Morning Bus Ride in Mexico City

Monday, Wednesday, Friday, it's the same bus route through a grotesquely rich district in Mexico City. Nearly blind in my state of half-sleep, I sit on a rickety camion as it barrels through lanes of twisted traffic. The sun is not yet up but the city has been awake since 5 a.m. Newspapermen weave confidently through lanes clogged with cars nervously poised for momentum. I'm not yet alert enough to digest a book so I allow myself the pleasure of being rocked (or occasionally jolted) towards wakefulness. I love the dark pleasure of passing through the belly of the beast in its first rabid hours. Good morning, my fearsome city. How will you be for me today?

I love its terrible morning breath, the way it rubs its crumpled eyes, stamps its feet. My beautiful city, full of churlish grace. Today I rode my favourite camion. Each bus is a world until itself--one plays sickly sweet pop, another displays a formidable image of Jesus. One has delicious plush seats; another is so beaten down I swear it's patched together with thumb tack and safety pins. My favourite bus prominently displays a sign that says "Bad Boys," as well as a menacing poster of Heath Ledger as The Joker that carefully shrouds the driver from view.

"Bad Boy" is all about presentation. His windows are tinted. He's even taken care to install black lights in the cabin. He has horribly uncomfortable plastic seats. And he is in possession of an earth-shattering sound system that would rival that of a top-notch night club. The entire bus shudders at each bass note which inevitably accompanies some kind of boisterous music, whether it be salsa, Spanish rap, or my personal favourite--banda.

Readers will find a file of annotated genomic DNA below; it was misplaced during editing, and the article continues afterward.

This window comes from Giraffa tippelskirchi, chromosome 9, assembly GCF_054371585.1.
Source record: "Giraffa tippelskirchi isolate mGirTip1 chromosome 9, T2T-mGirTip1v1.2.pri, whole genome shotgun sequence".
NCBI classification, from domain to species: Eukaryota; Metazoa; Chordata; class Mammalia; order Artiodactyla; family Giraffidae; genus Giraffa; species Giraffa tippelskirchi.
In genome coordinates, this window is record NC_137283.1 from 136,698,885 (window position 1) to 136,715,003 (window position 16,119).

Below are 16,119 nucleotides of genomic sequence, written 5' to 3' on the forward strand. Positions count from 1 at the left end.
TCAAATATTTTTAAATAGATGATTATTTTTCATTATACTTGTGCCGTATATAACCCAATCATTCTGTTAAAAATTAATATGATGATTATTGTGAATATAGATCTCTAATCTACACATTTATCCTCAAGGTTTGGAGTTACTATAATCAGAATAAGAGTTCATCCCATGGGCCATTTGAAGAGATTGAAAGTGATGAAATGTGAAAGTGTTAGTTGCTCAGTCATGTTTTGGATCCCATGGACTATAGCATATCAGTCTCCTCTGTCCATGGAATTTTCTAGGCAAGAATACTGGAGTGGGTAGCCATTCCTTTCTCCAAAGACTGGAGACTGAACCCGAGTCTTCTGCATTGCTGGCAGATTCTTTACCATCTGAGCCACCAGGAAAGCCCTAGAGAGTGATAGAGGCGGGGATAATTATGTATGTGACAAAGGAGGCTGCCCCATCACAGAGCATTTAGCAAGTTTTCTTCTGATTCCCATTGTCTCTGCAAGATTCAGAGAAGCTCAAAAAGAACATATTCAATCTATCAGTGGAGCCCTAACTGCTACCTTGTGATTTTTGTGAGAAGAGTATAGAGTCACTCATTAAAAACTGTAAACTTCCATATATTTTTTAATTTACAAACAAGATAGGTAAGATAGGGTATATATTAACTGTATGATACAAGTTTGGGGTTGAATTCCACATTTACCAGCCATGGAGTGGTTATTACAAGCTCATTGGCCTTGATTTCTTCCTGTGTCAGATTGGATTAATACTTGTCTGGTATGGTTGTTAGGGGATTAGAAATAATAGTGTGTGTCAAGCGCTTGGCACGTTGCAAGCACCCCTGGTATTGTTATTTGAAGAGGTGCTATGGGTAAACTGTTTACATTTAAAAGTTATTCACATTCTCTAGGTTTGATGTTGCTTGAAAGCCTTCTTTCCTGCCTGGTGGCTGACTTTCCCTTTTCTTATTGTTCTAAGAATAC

His driving is to be respected, and probably feared. "Bad Boy" scorns red lights: green, red, or yellow--he forces his way through them all. His foot has a light touch on the brake; he has a sinuous way of navigating even the most snarled of traffic. He doesn't return my lightly offered "buenos dias." He takes my five pesos and he gives me one back without even a glance. I am cargo, that is all.

On the occasion that he brings a friend along for the ride, he speaks in the most wonderful slangy Spanish. No maaaaames, güey... I love it, I aspire to have slangy street Spanish that doesn't sound like it was concocted in a dingy Toronto classroom.

"Bad Boy" would disdain my desire to romanticize his life. I don't know anything about him really, except that he has an overwhelming desire to be el chingon (the king/badass) of his world. It's a quality that several Mexicans have told me they hate. And probably want to acquire or already have.

I like his el chingon-ness. I want to be the biggest badass of this crazy city, too. Who wouldn't want to mount the beast?


Angelica said...

I'm a chilanga living in Toronto, I like how you write about Mexico, because I miss it a lot.
I miss those kind of colorful experiences in DF like taking the camión, the music, the coulours and the people you see there.
I often tell my Canadian friends about how it is to live in Mexico City and tell them they should go visit. However, I think most of them imagine it as an awful place, insecure and chaotic and I just feel sad that they will never get it.
I wish you the best on your stay in Mexico.

Frankfurt Coaches said...

Tokyo's first amphibious buses carry 40 passengers through the city's low eastern side by road before taking to the Naka river during a 100-minute Tokyo Splash Tour.

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